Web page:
As for the gay jokes, I’m sure most gay people who are offended by gay jokes know to avoid anything with Seth MacgFarlanes’ name on it. As I said ALS is not something I would wish on anyone. I hope my explanation has helped you understand why something like that is a little too morbid to be taken so lightly.

  • Mark

    It felt like the live action equivalent of Family Guy with Season 1 writing. Where the story stays consistent on a linear path and its cut away segments enhances the story and not thrown in for humors sake. Plants, pay offs and homages to the glory that was the 80s. It was a funny at point and I highly reccomend watching it. But I kept thinking half way through the film, will Seth Macfarlane ever get away from this brand of humor or style of story telling? It just felt like watching a Macfarlane thing. whether it be American Dad, Cleavand Show, or Family Guy. I am more interested in seeing what he does next live action wise and seeing if he continues doing the same thing over and over or will he finally expand and move into a different direction. Also brush up on your Flash Gordon, it helps making the movie a lot more enjoyable.

  • A Writer

    Classic movie in my opinion. Seth is like Walt Disney when he was drunk. Thunder Song is legendary.

    could have did without mark wahlberg tho.

  • Mike Johnson

    Just got back from seeing TED. As touching as it was funny, and it was *very* funny. I am a big Family Guy fan, so I suppose you could say that I was the target audience for Ted, but I really think that the target audience is anyone who loves to laugh so hard they cry, and I did that in spades. Nice performance from Mark Wahlberg as well…he really is funny! Everyone else was good too. As for Ted, I didn’t really spend a second seeing him as CGI…the CG work is that good…and I also never felt I was listening to Peter Griffin’s voice coming out of his mouth, even though it really was. Seth’s vocal performance was just as perfect as could be for the character. This will not be everyone’s cup of tea, but I think overall Ted is hands down the funniest movie so far this year, and may well be the funniest movie of the entire year. For every joke that falls flat (and there are a few) there are about fifty more that hit the bullseye and that is not a bad ratio if you ask me. I am definitely going back for more of Ted…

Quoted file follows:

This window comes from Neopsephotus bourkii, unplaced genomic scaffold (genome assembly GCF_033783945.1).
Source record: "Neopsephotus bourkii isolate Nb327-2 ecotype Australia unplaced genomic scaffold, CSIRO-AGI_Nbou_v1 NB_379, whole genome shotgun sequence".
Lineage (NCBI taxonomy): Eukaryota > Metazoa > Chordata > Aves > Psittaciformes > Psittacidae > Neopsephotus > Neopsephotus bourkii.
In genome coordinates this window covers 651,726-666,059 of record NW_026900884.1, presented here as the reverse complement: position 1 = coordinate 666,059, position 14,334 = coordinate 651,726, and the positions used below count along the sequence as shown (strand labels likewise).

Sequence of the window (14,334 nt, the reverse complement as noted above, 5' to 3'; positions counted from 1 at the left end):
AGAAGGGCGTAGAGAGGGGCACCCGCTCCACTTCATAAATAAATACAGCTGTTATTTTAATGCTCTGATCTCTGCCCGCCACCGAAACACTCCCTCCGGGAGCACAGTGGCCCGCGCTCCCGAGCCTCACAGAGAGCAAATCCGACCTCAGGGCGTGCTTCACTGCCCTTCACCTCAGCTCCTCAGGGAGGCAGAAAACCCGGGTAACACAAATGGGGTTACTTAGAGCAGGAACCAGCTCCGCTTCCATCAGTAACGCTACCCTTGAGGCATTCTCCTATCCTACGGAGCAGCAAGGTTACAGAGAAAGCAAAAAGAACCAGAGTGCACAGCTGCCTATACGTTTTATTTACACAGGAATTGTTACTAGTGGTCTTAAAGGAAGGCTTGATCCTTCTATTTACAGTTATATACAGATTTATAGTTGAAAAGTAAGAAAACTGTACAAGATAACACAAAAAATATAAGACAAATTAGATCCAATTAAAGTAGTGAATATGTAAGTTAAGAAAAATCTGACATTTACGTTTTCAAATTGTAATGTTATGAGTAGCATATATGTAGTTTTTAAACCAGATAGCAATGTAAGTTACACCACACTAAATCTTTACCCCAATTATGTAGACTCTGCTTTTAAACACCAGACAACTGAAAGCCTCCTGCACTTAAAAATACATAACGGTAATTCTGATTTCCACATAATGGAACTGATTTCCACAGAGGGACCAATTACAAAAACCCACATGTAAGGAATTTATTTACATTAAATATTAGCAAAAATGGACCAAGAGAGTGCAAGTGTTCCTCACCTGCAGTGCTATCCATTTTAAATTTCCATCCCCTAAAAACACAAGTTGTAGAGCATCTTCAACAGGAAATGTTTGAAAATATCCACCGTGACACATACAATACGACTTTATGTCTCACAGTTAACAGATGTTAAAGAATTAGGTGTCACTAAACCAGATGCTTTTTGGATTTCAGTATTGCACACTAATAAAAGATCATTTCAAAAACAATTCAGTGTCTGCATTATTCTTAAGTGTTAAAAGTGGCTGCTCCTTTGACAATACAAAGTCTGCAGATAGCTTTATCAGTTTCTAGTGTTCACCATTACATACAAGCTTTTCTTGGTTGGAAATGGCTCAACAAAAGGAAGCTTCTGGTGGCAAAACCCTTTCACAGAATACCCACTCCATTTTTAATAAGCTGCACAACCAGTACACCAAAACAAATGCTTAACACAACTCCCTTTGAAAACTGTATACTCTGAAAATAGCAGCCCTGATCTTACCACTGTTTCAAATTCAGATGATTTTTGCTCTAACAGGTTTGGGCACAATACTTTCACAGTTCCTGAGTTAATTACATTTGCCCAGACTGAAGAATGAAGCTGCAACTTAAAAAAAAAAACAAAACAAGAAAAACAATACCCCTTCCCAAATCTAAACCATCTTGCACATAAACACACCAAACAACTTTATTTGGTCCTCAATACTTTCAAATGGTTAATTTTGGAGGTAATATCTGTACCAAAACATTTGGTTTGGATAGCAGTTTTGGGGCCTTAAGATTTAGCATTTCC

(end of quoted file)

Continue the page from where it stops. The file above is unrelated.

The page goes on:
• D

    Honestly I did not care for it that much.I found that the humour was very similar to typical current Family Guy humour, a bunch of jokes that try too hard to be edgy, one liners that are more miss than hit and a large portion of jokes that seem to overindulge an revel in their own juvenility.

    The attempt to weave sentiment into the relationship and dynamic between Ted and John fell flat because I couldn’t really buy into it, I believe this to be the cause of very one dimensional characters and poor pacing.

    I found Ted himself to be as tiresome a gimmick as the talking dog and the talking bear that have plagued Macfarlanes other shows. It’s funny and cute at the beginning a Teddy bear doing depraved incredibly juvenile things but it grows tiresome, it becomes like those jokes in Family Guy that go on for way too long only in this case it is extended to a full movie length.

    I will give it to Mila Kunis and Mark Wahlberg though, they brought a lot to their characters and the material as one dimensional and weak as their material was. That scene where they name off white trash names was pretty impressive and the first time I’ve laughed at something MacFarlane has written since he was working on Johnny Bravo.